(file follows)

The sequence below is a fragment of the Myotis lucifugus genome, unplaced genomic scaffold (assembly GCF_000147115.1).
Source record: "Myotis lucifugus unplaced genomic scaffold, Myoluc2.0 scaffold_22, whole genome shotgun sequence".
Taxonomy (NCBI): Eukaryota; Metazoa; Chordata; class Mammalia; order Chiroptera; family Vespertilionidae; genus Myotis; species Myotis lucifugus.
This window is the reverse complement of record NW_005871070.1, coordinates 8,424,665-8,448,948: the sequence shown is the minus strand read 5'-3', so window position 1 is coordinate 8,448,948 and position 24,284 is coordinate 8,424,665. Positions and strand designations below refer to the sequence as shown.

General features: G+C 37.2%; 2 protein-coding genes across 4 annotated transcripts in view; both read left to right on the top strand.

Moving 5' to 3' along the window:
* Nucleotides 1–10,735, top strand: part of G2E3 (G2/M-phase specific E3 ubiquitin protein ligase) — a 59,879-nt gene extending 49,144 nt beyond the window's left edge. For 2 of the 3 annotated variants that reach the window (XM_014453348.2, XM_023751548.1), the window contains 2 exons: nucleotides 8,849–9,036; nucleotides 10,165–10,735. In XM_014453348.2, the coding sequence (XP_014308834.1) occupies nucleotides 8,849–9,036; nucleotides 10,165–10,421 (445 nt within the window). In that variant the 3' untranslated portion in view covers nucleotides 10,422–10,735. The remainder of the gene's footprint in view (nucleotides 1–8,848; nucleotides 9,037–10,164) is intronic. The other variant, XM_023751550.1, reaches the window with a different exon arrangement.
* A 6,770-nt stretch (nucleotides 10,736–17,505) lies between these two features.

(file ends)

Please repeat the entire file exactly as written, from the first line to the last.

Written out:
The sequence below is a fragment of the Myotis lucifugus genome, unplaced genomic scaffold (assembly GCF_000147115.1).
Source record: "Myotis lucifugus unplaced genomic scaffold, Myoluc2.0 scaffold_22, whole genome shotgun sequence".
Taxonomy (NCBI): Eukaryota; Metazoa; Chordata; class Mammalia; order Chiroptera; family Vespertilionidae; genus Myotis; species Myotis lucifugus.
This window is the reverse complement of record NW_005871070.1, coordinates 8,424,665-8,448,948: the sequence shown is the minus strand read 5'-3', so window position 1 is coordinate 8,448,948 and position 24,284 is coordinate 8,424,665. Positions and strand designations below refer to the sequence as shown.

General features: G+C 37.2%; 2 protein-coding genes across 4 annotated transcripts in view; both read left to right on the top strand.

Moving 5' to 3' along the window:
* Nucleotides 1–10,735, top strand: part of G2E3 (G2/M-phase specific E3 ubiquitin protein ligase) — a 59,879-nt gene extending 49,144 nt beyond the window's left edge. For 2 of the 3 annotated variants that reach the window (XM_014453348.2, XM_023751548.1), the window contains 2 exons: nucleotides 8,849–9,036; nucleotides 10,165–10,735. In XM_014453348.2, the coding sequence (XP_014308834.1) occupies nucleotides 8,849–9,036; nucleotides 10,165–10,421 (445 nt within the window). In that variant the 3' untranslated portion in view covers nucleotides 10,422–10,735. The remainder of the gene's footprint in view (nucleotides 1–8,848; nucleotides 9,037–10,164) is intronic. The other variant, XM_023751550.1, reaches the window with a different exon arrangement.
* A 6,770-nt stretch (nucleotides 10,736–17,505) lies between these two features.